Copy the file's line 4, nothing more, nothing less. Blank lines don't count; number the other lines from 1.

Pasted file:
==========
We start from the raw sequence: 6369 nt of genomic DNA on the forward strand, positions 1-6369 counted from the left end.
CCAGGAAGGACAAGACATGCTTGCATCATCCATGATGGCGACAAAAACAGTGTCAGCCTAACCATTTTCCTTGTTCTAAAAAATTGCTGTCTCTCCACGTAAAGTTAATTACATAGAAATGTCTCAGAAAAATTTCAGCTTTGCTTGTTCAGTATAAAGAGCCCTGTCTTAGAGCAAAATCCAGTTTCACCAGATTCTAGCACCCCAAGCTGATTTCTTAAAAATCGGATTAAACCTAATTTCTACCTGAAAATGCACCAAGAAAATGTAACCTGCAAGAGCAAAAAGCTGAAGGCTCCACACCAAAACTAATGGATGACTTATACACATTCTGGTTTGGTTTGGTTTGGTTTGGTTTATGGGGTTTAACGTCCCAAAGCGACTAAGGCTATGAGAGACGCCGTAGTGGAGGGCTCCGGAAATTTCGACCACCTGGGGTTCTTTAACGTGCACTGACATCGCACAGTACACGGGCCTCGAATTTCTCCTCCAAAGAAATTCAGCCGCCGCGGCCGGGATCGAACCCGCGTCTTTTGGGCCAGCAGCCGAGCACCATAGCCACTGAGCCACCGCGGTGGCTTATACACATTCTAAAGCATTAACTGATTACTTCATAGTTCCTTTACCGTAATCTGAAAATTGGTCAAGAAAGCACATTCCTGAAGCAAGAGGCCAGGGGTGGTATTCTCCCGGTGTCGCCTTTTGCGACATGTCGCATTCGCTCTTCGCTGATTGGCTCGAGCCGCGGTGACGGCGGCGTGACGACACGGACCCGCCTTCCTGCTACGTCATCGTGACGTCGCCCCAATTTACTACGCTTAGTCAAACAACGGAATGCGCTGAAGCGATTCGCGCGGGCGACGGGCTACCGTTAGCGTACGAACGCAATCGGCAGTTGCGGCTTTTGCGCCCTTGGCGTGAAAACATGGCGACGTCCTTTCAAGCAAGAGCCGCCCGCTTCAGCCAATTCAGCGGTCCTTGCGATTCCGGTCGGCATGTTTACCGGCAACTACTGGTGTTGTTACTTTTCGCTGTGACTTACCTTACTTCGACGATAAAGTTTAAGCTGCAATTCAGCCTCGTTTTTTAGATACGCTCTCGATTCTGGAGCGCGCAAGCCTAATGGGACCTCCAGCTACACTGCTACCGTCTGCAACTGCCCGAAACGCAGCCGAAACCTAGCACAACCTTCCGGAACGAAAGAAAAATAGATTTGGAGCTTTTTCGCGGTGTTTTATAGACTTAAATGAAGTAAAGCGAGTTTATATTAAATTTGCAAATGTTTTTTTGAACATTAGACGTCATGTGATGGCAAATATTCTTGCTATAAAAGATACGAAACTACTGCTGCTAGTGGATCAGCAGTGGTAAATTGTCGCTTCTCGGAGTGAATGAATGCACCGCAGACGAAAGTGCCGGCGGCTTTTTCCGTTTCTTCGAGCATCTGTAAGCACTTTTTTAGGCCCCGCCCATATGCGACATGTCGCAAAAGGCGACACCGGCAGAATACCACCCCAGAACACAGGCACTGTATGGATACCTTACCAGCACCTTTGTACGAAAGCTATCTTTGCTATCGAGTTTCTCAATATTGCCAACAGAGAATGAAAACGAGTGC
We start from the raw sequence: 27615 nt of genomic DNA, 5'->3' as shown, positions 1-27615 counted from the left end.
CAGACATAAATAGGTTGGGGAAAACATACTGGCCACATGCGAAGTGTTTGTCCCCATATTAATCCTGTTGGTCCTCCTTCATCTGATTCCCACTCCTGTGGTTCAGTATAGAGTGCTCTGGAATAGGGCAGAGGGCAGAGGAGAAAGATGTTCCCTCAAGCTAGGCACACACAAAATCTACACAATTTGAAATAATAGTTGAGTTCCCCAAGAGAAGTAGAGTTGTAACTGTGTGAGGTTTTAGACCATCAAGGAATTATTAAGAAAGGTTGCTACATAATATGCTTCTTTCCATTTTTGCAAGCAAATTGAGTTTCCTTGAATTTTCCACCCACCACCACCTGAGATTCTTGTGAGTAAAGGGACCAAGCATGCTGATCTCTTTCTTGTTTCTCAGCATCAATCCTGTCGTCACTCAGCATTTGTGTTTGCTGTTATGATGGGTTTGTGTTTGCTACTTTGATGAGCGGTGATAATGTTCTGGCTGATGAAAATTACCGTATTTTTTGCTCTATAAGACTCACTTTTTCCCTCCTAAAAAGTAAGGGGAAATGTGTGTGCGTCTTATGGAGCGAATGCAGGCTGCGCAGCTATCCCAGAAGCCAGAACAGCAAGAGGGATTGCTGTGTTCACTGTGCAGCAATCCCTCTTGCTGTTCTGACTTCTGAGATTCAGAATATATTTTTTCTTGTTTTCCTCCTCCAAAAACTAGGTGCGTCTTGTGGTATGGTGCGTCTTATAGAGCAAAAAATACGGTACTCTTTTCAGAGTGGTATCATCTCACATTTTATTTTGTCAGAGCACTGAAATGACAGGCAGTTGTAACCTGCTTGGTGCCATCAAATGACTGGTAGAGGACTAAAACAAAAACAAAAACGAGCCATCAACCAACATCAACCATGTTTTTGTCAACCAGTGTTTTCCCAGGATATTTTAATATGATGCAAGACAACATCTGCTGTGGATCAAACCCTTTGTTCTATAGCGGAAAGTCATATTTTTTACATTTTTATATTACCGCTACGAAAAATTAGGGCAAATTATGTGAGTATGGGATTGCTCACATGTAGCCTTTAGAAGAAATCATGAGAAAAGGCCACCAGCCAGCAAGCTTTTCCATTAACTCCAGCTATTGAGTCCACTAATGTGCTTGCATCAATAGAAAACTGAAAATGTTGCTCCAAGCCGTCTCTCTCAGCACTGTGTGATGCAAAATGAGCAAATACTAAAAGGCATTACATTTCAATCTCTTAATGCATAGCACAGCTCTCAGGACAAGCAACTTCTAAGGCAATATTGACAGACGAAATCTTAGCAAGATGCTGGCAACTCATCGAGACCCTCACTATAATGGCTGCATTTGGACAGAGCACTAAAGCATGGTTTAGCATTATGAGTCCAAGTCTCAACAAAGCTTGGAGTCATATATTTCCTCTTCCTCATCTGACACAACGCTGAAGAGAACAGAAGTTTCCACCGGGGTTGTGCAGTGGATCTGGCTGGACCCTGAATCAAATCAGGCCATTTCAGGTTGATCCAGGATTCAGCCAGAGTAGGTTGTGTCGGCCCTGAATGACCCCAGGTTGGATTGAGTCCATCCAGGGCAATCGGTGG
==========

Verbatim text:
CAGACATAAATAGGTTGGGGAAAACATACTGGCCACATGCGAAGTGTTTGTCCCCATATTAATCCTGTTGGTCCTCCTTCATCTGATTCCCACTCCTGTGGTTCAGTATAGAGTGCTCTGGAATAGGGCAGAGGGCAGAGGAGAAAGATGTTCCCTCAAGCTAGGCACACACAAAATCTACACAATTTGAAATAATAGTTGAGTTCCCCAAGAGAAGTAGAGTTGTAACTGTGTGAGGTTTTAGACCATCAAGGAATTATTAAGAAAGGTTGCTACATAATATGCTTCTTTCCATTTTTGCAAGCAAATTGAGTTTCCTTGAATTTTCCACCCACCACCACCTGAGATTCTTGTGAGTAAAGGGACCAAGCATGCTGATCTCTTTCTTGTTTCTCAGCATCAATCCTGTCGTCACTCAGCATTTGTGTTTGCTGTTATGATGGGTTTGTGTTTGCTACTTTGATGAGCGGTGATAATGTTCTGGCTGATGAAAATTACCGTATTTTTTGCTCTATAAGACTCACTTTTTCCCTCCTAAAAAGTAAGGGGAAATGTGTGTGCGTCTTATGGAGCGAATGCAGGCTGCGCAGCTATCCCAGAAGCCAGAACAGCAAGAGGGATTGCTGTGTTCACTGTGCAGCAATCCCTCTTGCTGTTCTGACTTCTGAGATTCAGAATATATTTTTTCTTGTTTTCCTCCTCCAAAAACTAGGTGCGTCTTGTGGTATGGTGCGTCTTATAGAGCAAAAAATACGGTACTCTTTTCAGAGTGGTATCATCTCACATTTTATTTTGTCAGAGCACTGAAATGACAGGCAGTTGTAACCTGCTTGGTGCCATCAAATGACTGGTAGAGGACTAAAACAAAAACAAAAACGAGCCATCAACCAACATCAACCATGTTTTTGTCAACCAGTGTTTTCCCAGGATATTTTAATATGATGCAAGACAACATCTGCTGTGGATCAAACCCTTTGTTCTATAGCGGAAAGTCATATTTTTTACATTTTTATATTACCGCTACGAAAAATTAGGGCAAATTATGTGAGTATGGGATTGCTCACATGTAGCCTTTAGAAGAAATCATGAGAAAAGGCCACCAGCCAGCAAGCTTTTCCATTAACTCCAGCTATTGAGTCCACTAATGTGCTTGCATCAATAGAAAACTGAAAATGTTGCTCCAAGCCGTCTCTCTCAGCACTGTGTGATGCAAAATGAGCAAATACTAAAAGGCATTACATTTCAATCTCTTAATGCATAGCACAGCTCTCAGGACAAGCAACTTCTAAGGCAATATTGACAGACGAAATCTTAGCAAGATGCTGGCAACTCATCGAGACCCTCACTATAATGGCTGCATTTGGACAGAGCACTAAAGCATGGTTTAGCATTATGAGTCCAAGTCTCAACAAAGCTTGGAGTCATATATTTCCTCTTCCTCATCTGACACAACGCTGAAGAGAACAGAAGTTTCCACCGGGGTTGTGCAGTGGATCTGGCTGGACCCTGAATCAAATCAGGCCATTTCAGGTTGATCCAGGATTCAGCCAGAGTAGGTTGTGTCGGCCCTGAATGACCCCAGGTTGGATTGAGTCCATCCAGGGCAATCGGTGG